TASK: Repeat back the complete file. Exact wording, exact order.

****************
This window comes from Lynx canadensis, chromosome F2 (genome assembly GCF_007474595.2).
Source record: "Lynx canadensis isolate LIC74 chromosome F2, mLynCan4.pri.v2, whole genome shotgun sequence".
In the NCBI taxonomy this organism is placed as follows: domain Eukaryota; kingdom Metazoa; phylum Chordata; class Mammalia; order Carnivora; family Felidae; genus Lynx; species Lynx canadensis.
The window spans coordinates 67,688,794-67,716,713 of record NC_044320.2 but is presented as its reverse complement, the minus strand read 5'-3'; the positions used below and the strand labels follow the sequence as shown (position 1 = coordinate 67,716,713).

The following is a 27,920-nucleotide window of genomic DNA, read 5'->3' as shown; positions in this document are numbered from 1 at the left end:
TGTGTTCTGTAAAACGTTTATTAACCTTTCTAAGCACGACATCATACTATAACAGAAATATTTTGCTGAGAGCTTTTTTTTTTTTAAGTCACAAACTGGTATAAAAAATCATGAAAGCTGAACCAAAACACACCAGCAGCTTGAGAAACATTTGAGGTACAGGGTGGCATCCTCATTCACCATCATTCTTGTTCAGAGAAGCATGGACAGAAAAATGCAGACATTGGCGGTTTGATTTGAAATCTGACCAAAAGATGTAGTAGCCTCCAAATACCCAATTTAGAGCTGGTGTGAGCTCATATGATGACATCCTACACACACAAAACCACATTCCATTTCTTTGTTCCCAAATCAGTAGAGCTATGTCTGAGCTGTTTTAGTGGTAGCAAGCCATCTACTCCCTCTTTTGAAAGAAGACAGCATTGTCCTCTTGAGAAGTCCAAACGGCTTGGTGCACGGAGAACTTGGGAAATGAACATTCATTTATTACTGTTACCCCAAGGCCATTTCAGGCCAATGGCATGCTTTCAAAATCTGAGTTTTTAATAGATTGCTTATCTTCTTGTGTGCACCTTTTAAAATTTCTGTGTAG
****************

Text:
This window comes from Lynx canadensis, chromosome F2 (genome assembly GCF_007474595.2).
Source record: "Lynx canadensis isolate LIC74 chromosome F2, mLynCan4.pri.v2, whole genome shotgun sequence".
In the NCBI taxonomy this organism is placed as follows: domain Eukaryota; kingdom Metazoa; phylum Chordata; class Mammalia; order Carnivora; family Felidae; genus Lynx; species Lynx canadensis.
The window spans coordinates 67,688,794-67,716,713 of record NC_044320.2 but is presented as its reverse complement, the minus strand read 5'-3'; the positions used below and the strand labels follow the sequence as shown (position 1 = coordinate 67,716,713).

The following is a 27,920-nucleotide window of genomic DNA, read 5'->3' as shown; positions in this document are numbered from 1 at the left end:
TGTGTTCTGTAAAACGTTTATTAACCTTTCTAAGCACGACATCATACTATAACAGAAATATTTTGCTGAGAGCTTTTTTTTTTTTAAGTCACAAACTGGTATAAAAAATCATGAAAGCTGAACCAAAACACACCAGCAGCTTGAGAAACATTTGAGGTACAGGGTGGCATCCTCATTCACCATCATTCTTGTTCAGAGAAGCATGGACAGAAAAATGCAGACATTGGCGGTTTGATTTGAAATCTGACCAAAAGATGTAGTAGCCTCCAAATACCCAATTTAGAGCTGGTGTGAGCTCATATGATGACATCCTACACACACAAAACCACATTCCATTTCTTTGTTCCCAAATCAGTAGAGCTATGTCTGAGCTGTTTTAGTGGTAGCAAGCCATCTACTCCCTCTTTTGAAAGAAGACAGCATTGTCCTCTTGAGAAGTCCAAACGGCTTGGTGCACGGAGAACTTGGGAAATGAACATTCATTTATTACTGTTACCCCAAGGCCATTTCAGGCCAATGGCATGCTTTCAAAATCTGAGTTTTTAATAGATTGCTTATCTTCTTGTGTGCACCTTTTAAAATTTCTGTGTAG